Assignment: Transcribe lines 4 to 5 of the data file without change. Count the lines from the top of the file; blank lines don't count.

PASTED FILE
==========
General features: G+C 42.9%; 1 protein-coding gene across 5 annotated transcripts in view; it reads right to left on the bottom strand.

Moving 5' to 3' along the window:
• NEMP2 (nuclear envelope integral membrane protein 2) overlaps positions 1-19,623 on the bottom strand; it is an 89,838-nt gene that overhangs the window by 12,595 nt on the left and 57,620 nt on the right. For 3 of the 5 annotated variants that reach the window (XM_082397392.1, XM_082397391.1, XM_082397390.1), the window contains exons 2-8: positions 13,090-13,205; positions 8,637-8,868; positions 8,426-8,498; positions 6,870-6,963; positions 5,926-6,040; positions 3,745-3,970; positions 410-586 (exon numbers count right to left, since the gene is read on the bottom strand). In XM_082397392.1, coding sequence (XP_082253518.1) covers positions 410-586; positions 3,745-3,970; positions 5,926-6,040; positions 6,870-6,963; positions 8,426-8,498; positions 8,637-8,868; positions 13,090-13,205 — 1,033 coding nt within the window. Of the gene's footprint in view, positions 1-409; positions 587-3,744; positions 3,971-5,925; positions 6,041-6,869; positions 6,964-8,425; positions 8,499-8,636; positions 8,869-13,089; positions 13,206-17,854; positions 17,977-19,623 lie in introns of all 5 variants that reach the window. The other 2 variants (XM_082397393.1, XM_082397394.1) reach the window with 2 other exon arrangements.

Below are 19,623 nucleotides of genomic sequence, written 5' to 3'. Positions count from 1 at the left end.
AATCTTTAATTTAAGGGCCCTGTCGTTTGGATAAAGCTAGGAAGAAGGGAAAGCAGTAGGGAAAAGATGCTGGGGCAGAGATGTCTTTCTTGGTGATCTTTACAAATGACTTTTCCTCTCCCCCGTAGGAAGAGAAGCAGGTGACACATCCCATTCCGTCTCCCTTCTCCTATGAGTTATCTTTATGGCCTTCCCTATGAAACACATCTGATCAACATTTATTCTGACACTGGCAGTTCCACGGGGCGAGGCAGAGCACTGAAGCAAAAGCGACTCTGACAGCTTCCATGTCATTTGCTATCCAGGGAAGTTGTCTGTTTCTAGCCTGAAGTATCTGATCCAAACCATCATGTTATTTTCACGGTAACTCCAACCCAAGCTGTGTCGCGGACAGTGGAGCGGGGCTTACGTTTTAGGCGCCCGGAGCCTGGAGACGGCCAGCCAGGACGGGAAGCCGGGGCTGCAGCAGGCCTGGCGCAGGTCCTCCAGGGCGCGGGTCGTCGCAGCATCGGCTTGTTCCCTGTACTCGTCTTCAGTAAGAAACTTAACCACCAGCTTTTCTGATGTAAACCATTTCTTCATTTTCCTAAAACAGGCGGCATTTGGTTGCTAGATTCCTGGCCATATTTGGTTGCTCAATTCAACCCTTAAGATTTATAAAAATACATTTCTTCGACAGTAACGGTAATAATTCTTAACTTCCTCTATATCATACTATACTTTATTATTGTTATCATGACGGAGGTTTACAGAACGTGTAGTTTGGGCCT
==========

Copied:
Below are 19,623 nucleotides of genomic sequence, written 5' to 3'. Positions count from 1 at the left end.
AATCTTTAATTTAAGGGCCCTGTCGTTTGGATAAAGCTAGGAAGAAGGGAAAGCAGTAGGGAAAAGATGCTGGGGCAGAGATGTCTTTCTTGGTGATCTTTACAAATGACTTTTCCTCTCCCCCGTAGGAAGAGAAGCAGGTGACACATCCCATTCCGTCTCCCTTCTCCTATGAGTTATCTTTATGGCCTTCCCTATGAAACACATCTGATCAACATTTATTCTGACACTGGCAGTTCCACGGGGCGAGGCAGAGCACTGAAGCAAAAGCGACTCTGACAGCTTCCATGTCATTTGCTATCCAGGGAAGTTGTCTGTTTCTAGCCTGAAGTATCTGATCCAAACCATCATGTTATTTTCACGGTAACTCCAACCCAAGCTGTGTCGCGGACAGTGGAGCGGGGCTTACGTTTTAGGCGCCCGGAGCCTGGAGACGGCCAGCCAGGACGGGAAGCCGGGGCTGCAGCAGGCCTGGCGCAGGTCCTCCAGGGCGCGGGTCGTCGCAGCATCGGCTTGTTCCCTGTACTCGTCTTCAGTAAGAAACTTAACCACCAGCTTTTCTGATGTAAACCATTTCTTCATTTTCCTAAAACAGGCGGCATTTGGTTGCTAGATTCCTGGCCATATTTGGTTGCTCAATTCAACCCTTAAGATTTATAAAAATACATTTCTTCGACAGTAACGGTAATAATTCTTAACTTCCTCTATATCATACTATACTTTATTATTGTTATCATGACGGAGGTTTACAGAACGTGTAGTTTGGGCCT